The Ladder Alliance empowers at-risk women who are often victims of domestic violence to become self-sufficient. They are empowered through learning marketable job skills while at the same time rebuilding their self-esteem and self-confidence. The job skills learned are basic computer skills including keyboarding, Microsoft Word, Excel, email functionality and Internet usage. These skills are essential in today’s technological job market! In fact at a seminar hosted by Texas Workforce, the speaker stated that someone that doesn’t know how to use a computer has as significant a barrier to employment as someone who doesn’t know how to read.
In addition to office skills classes, we offer evening GED classes to increase the student’s potential for employment. Even after students acquire the marketable computer skills they need, if they don’t have a high school education their chances for finding employment are still limited.
Equally important to empowering our students is rebuilding the student’s self-confidence and self-esteem. Each class session begins with a motivational segment that encourages students to look inside themselves and find their infinite worth. One of the greatest rewards of working with the families is to watch the rebirth of positive self-esteem. Student transformation from an “I’m not capable” attitude to an “I can” attitude keeps volunteers and students engaged and excited.
When the program was being developed, the profile of the women to be served was researched to determine what type of barriers would hinder participation. It was discovered that more than 90% of these women are single mothers. Child care emerged as a critical factor and was included in the program. In order to facilitate excellent attendance, a light meal is served to the families prior to training classes. All these services are provided at no cost to students. The only cost to the student is her student training manual. If she isn’t able to pay for her manual, she can volunteer to cover the cost.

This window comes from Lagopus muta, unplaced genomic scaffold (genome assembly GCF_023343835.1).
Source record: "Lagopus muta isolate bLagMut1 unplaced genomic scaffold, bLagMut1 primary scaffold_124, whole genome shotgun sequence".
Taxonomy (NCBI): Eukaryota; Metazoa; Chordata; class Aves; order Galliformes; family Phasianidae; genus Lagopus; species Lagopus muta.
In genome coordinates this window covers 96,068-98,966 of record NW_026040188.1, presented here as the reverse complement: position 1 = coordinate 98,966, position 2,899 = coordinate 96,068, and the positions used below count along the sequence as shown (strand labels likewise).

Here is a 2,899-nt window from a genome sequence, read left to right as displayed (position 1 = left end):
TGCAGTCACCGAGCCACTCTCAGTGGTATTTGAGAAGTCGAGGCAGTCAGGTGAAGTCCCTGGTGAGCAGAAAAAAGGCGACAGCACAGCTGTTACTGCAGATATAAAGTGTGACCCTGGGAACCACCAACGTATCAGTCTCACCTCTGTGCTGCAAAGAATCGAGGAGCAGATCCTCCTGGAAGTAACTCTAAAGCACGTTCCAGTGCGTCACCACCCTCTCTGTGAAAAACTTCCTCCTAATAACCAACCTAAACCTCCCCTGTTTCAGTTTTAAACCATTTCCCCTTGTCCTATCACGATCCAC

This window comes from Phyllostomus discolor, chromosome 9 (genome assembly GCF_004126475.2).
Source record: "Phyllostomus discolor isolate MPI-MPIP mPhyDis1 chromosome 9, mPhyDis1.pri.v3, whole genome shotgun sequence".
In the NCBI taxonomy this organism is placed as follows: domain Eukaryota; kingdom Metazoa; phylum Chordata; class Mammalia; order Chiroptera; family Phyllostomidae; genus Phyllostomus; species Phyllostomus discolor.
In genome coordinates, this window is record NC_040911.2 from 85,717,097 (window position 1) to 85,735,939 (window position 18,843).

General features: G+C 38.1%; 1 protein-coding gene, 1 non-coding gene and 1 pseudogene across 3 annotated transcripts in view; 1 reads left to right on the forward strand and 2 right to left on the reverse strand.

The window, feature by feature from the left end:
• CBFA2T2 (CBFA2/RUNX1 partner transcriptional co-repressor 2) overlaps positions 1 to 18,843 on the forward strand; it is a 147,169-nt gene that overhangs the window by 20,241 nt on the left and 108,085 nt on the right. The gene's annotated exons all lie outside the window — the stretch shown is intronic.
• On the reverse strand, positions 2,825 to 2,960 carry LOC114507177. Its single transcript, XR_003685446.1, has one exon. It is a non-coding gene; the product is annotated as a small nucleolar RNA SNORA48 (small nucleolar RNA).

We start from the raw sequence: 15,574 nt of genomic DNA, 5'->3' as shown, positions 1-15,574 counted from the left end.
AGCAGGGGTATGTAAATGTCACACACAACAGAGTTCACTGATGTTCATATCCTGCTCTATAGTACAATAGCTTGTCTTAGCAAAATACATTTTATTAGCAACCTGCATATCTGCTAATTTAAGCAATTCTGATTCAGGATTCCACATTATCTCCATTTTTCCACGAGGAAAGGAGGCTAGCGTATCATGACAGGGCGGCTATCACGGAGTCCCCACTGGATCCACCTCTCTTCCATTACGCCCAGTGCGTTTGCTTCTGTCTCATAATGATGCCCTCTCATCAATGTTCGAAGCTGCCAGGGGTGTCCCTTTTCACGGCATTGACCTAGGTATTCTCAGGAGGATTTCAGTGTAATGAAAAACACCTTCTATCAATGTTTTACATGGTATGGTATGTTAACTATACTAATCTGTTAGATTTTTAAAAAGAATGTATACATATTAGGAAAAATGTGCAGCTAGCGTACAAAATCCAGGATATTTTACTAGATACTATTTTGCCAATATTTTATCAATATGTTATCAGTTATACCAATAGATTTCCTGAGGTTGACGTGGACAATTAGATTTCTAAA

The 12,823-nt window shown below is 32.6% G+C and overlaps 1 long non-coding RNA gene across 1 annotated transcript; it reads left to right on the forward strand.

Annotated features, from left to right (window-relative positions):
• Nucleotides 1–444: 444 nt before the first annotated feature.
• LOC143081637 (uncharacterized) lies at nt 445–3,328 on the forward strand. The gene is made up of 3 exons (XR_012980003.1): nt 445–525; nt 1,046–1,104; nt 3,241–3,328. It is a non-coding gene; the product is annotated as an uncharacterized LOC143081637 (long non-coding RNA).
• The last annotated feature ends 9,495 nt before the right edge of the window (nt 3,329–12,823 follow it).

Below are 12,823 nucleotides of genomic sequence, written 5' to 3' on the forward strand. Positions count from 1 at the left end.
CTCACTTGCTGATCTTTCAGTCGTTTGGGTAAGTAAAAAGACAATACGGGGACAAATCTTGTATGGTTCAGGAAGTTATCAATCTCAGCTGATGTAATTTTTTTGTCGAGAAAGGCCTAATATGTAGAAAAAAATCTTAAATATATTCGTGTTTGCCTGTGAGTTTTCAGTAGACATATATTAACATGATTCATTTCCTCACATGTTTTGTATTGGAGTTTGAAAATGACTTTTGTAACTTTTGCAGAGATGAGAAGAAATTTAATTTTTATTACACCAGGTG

The first class began in January 2003 at a single location with seven students and four children who were referred by Women’s Haven, a local shelter for victims of domestic violence. When the third set of classes began, there were 36 students with 66 children representing four agencies in four donated locations. Consolidation to a central location became possible in September, 2006, when The Ladder Alliance moved into a central facility including offices, classrooms, a dining hall and childcare areas. This location is easily accessible on the bus routes making participation possible for many women who have no transportation.